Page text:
If you’re not familiar with musician, author, and antiquarian Julian Cope, then you’re really missing out. Cope’s eccentric musical pursuits have been many and varied, and his utterly untamed and often unhinged writing on underground music has introduced me to a mountain of fantastic bands over the years. Case in point: UK drone duo Slomo.
Cope once wrote of the band:
“If the doom metal of Khanate is the ideal soundtrack to the 21st Century Odinists’ hanging upon the tree of Yggdrasil, then the vegetal music of Slomo is the unfolding, nurturing, ever-becoming ur-ooze that titanically irrigates the roots of that sacred tree. Slomo restores our timeless beginnings and fulfils the Ginnungagap… motherfuckers.”
That’s Cope in full rock ’n’ roll druid mode, casting literary incantations. But as far-out as Cope’s depiction of Slomo is, it’s still entirely accurate.
Slomo do make mythic music. And their glacially paced songs slither their way deep into your subconscious like age-old tales. Slomo’s dramatic debut, The Creep, did that. And so did the equally bewitching follow-up albums The Bog and The Grain. All of those releases combined subterranean, sinister, and sublime sounds. And all of those releases wrapped dark ambient atmospherics around chasmic drones while also offering views of the heavens above.
Slomo’s latest album, Transits, also explores the cosmos via arcane musical rites. In fact, this time round, Slomo membersHoly McGrail and Howard Marsden seem intent on travelling even further out into the unknowable gulf between the stars. Transits is unquestionably the band’s most celestial release yet: shimmering in parts where Slomo’s previous releases might well have exploited shadow. But Transits still features plenty of cavernous frequencies. And, as always, Slomo’s lengthy songs increase both their sonic and psychological weight as they slowly unfurl.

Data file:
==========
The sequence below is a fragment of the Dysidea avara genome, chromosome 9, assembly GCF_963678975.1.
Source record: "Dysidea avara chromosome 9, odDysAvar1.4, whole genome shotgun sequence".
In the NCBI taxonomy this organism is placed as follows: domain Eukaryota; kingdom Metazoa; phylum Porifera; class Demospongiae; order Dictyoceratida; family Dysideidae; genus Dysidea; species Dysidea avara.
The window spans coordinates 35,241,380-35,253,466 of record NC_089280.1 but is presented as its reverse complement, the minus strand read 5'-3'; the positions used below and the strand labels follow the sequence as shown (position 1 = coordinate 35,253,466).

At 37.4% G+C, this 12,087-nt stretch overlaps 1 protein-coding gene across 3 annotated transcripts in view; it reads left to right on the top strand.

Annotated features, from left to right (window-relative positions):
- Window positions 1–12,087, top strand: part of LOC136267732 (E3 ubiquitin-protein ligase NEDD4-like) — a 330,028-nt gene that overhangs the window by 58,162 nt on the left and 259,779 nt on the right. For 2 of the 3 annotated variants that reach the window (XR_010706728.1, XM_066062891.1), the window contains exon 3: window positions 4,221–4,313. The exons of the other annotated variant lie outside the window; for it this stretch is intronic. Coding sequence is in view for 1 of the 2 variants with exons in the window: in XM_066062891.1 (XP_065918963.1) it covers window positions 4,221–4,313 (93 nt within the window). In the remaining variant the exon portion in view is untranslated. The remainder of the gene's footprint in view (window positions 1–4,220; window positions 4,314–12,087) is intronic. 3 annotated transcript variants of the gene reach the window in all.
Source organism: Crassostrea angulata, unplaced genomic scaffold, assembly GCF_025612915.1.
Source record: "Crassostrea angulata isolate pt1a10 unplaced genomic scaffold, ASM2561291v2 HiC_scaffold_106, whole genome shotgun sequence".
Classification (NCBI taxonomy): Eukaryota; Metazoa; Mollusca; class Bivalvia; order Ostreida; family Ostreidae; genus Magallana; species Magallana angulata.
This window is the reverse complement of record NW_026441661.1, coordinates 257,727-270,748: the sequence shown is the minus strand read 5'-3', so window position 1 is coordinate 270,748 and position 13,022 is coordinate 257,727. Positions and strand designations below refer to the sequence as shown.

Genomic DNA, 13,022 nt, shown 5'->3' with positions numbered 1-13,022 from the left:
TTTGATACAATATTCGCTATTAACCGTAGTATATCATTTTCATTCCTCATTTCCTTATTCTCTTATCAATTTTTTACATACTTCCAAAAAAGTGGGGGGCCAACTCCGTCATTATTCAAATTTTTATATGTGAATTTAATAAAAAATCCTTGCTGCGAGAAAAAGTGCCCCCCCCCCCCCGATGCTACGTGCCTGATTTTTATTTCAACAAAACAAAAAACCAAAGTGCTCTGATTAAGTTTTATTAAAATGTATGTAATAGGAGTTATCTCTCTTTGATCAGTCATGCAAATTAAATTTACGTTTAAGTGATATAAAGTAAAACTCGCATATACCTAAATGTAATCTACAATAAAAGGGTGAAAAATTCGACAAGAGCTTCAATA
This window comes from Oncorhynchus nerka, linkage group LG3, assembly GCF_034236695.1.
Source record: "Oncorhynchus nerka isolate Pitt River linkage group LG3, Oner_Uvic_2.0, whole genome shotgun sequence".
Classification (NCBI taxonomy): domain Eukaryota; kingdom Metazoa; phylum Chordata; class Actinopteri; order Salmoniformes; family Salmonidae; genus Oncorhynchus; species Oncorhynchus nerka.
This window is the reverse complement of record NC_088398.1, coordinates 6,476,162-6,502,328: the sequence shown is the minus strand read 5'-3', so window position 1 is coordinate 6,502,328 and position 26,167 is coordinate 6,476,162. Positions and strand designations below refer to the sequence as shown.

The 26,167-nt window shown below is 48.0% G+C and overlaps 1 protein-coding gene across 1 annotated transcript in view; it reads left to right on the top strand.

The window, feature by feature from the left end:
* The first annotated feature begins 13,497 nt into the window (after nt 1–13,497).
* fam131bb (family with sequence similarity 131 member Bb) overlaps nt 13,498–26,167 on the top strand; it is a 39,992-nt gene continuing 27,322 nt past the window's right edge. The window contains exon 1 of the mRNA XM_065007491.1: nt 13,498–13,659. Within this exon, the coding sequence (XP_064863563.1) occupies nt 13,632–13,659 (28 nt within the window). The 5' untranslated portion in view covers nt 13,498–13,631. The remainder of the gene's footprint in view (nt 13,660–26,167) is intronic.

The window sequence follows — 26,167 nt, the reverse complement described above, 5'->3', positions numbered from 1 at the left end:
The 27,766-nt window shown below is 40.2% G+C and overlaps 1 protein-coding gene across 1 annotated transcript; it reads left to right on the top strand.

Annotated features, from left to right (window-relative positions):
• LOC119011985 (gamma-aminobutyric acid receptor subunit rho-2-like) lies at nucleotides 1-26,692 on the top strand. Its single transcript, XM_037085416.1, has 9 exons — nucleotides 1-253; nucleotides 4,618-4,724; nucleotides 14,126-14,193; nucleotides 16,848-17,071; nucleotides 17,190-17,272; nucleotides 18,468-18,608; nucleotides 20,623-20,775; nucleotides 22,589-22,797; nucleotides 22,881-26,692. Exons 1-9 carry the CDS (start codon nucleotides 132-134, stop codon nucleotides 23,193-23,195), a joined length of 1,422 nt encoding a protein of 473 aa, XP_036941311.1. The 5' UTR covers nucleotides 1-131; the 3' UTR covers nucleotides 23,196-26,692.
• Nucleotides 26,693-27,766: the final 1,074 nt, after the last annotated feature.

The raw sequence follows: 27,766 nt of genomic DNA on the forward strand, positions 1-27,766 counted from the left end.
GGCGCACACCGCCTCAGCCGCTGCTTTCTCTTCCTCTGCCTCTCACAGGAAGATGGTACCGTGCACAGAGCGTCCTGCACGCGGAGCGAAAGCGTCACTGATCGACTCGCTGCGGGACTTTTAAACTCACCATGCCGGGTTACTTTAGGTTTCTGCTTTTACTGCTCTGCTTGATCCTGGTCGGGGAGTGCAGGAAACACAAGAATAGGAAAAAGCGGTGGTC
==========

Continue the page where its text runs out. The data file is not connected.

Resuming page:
Sunn O))) guitarist Stephen O’Malley once referred to Slomo’s music as, “a culty piece of oozing metastain.” Others, in turn, have suggested that Slomo could almost be, “a British, rural, Sunn O))).” And there’s truth in both those statements.
Slomo are certainly a cult band; both sound wise and aesthetically. And their slow-motion drones certainly exude an esoteric air. Slomo aren’t as metal as Sunn O))), but they do create heavy, immersive, and monolithic soundscapes. And there’s definitely a taste of rural and even eldritch darkness in Slomo’s songwriting.
On the band’s previous albums, ancient omens, gloomy moors, and fevered rituals held in shady hollows all made an appearance. But Transits adds more lysergic and cosmic ingredients into that mix. (Think The Wicker Man fooling around with 2001: A Space Odyssey at an acid-fuelled audio orgy.) There’s as much murky menace as there is psychedelic delirium and galaxy gazing on Transits, and the album’s both darkly mesmerising and blissful as a result. Slomo explore that gamut of sounds and emotions with loops, guitars, and synths on three long-form tracks with their own unique angles of approach.
Album opener, the 25-minute-plus “Concerning the Explorers”, begins with a vast galaxy illuminated overhead. Then, around halfway through, more ominous sonic gloom starts to colour that spacious expanse — adding an unsettling undercurrent to a vast and often scintillating drone.
Track two, “Super-Individual”, brings crushing gravity like the fathomless depths of a collapsing star. Immense, doom-laden waves of sound and sci-fi static intensify as the disconcerting drone crawls forward. Then, at its heaviest, “Super-Individual” transforms to let the light shine brighter for the last few minutes of the lengthy, spellbinding track.
Final track, the 21-minute “The Dialectic”, is infused with radiance and starts with shimmering synth nestled in a cosmic cradle. Bassier tones and subtler feedback begin to gnaw at the edges of the “The Dialectic” as it heads towards the end, and that brings an almost subliminally unnerving element to a beautifully hypnotic and otherworldly song.
No question, there is an interstellar scale to Transits. Visions of transiting colossal celestial bodies and boundless astronomical excursions are all there. But all of Transits’ songs also return to something more intimate and primal in the end. It feels as if Slomo aren’t just illuminating the awe we hold for what lies overhead, but also highlighting the fear of what lies within. Either way, Transits resonates deeply with both emotional states, and the album’s deep-space and inner-space voyaging offers manifold rewards.
Drone fans… set the controls for the heart the sun.
Ps: If you’ve not sampled Julian Cope’s writing before, there’s no better place to start than his hugely entertaining collection, Copendium: A Guide to the Musical Underground. Hell, you could even read my review of the book, if you had a few extra moments.